The first hotel to be built in the city, the Astoria dates from 1860 (the structure was once the property of the Marquises of Serra), but recently underwent a major renovation to add a variety of 21st-century flourishes. Located in Piazza Brignole within walking distance of many Genoa attractions (and the Brignole train station), the four-star hotel, which re-opened in October 2021, has 70 sleek well-planned rooms, ranging from singles to family suites with modern decor and finishes.
The Astoria offers various themed packages with tie-ins to key attractions and events in Genoa, or for touring the nearby Riviera. The Discovering Liguria package, for example, provides a discounted room rate with a five-night stay. (Discounts are also available for a regular three-night booking.) Among the amenities—free minibar drinks and free phone calls in Italy and to the United States. Giovanni Rimbotti, CEO of Algilà, owner of the Hotel Astoria and a sister property in Ortigia (Syracuse), said in a statement that he and his company “strongly believe in the future of Genoa and the potential of this territory’s unique attractions,” an area he describes as “still waiting to be discovered by many.”
Foodie Tours and Classes
A great way to learn about the cooking of Genoa and the Italian Riviera is with culinary expert and author, Enrica Monzani, who heads up the engaging and highly regarded website, A Small Kitchen in Genoa. This fall Monzani is offering tours that she describes as a “stroll through the narrow alleys of Genoa discovering its flavors and culinary traditions.” She likens the excursions, which last two and a half hours, to a “small treasure hunt,” with visits to food shops in the historic center and samples of specialties (sweet and savory) consumed along the way. The tours require a minimum of two people (maximum eight) and are available mornings and afternoons, excepting Sunday, Monday morning and Wednesday afternoon.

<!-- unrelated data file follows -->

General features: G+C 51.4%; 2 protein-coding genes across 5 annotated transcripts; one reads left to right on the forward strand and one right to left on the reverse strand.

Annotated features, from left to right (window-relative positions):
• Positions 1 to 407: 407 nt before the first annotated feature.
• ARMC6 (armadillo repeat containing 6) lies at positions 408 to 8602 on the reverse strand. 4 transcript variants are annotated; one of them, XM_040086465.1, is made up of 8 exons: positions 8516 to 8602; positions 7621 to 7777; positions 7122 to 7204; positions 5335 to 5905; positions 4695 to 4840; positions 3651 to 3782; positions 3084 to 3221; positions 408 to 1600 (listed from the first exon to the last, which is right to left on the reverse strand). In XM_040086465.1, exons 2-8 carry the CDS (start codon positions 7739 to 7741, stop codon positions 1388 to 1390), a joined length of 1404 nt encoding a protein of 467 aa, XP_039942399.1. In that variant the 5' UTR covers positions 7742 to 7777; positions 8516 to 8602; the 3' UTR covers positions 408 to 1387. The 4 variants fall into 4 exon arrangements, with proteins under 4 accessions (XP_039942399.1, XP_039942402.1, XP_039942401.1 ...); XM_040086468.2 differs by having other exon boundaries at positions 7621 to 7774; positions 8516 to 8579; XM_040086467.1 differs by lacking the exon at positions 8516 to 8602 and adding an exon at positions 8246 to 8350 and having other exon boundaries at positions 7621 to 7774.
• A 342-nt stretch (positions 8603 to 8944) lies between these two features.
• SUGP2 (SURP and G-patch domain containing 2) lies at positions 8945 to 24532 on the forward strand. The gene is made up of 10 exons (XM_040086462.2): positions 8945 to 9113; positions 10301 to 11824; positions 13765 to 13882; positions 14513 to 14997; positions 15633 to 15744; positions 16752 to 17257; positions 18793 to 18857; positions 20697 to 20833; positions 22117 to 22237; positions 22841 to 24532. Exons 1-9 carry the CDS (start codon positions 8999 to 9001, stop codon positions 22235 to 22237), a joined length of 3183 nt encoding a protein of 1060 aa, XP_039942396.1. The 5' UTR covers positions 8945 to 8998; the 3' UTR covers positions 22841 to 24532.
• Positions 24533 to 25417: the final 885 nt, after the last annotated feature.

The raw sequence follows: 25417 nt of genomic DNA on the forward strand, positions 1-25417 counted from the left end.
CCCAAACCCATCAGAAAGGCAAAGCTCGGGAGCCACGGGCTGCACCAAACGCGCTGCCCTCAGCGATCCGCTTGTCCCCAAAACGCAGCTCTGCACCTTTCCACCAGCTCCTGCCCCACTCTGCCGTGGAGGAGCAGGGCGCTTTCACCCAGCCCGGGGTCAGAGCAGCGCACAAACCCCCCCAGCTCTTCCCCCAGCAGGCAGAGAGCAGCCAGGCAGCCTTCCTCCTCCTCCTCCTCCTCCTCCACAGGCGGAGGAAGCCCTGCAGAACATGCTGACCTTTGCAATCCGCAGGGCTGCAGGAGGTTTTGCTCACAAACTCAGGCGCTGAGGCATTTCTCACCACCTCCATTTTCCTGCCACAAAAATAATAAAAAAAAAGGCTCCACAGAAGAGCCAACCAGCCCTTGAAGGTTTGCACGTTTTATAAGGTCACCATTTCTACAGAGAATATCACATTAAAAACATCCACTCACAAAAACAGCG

Another option is Monzani’s morning food tour/cooking class that begins with an outing to the amazing Mercato Orientale, Genoa’s expansive covered food market, to shop for in-season ingredients to be used in the class, where lunch is prepared. The cooking lesson takes place in Monzani’s home kitchen and lunch is served, in good weather, on her terrace overlooking the city. The tour/class takes about five hours and can be booked for two to six guests.
A New Museum
Check out one of the city’s newest cultural offerings, MEI, the National Museum of Italian Emigration. Genoa, like Naples and Palermo, was a key embarkation point for millions of Italians seeking to relocate to the Americas, Australia and other parts of the world in the 19th and 20th centuries. The three-story museum, housed in the Commenda di San Giovanni di Prè dating from the Middle Ages, chronicles these epic journeys and those of other times, as well as the history of migration to and within Italy, with photographs, personal correspondence and interactive exhibits.
Genoa hosts “Rolli Days” twice a year when some of the city’s most splendid palaces, not ordinarily accessible to the public, are open for visits. The next Rolli event is scheduled for the weekend of October 14-16. Genoa had an unusual system for hosting foreign dignitaries during the heyday of its Republic—the palazzi of top families were part of a list, or rollo, designated to accommodate these visitors, according to rank. There were 163 palaces, 42 of them are on the UNESCO World Heritage List; many are located along the former Strade Nuove (the “new streets” like Via Garibaldi, Via Balbi, Via Cairoli). A number of Rolli places, such as the Palazzo Rosso and Palazzo Bianco, are highly regarded art museums and can be visited year-round.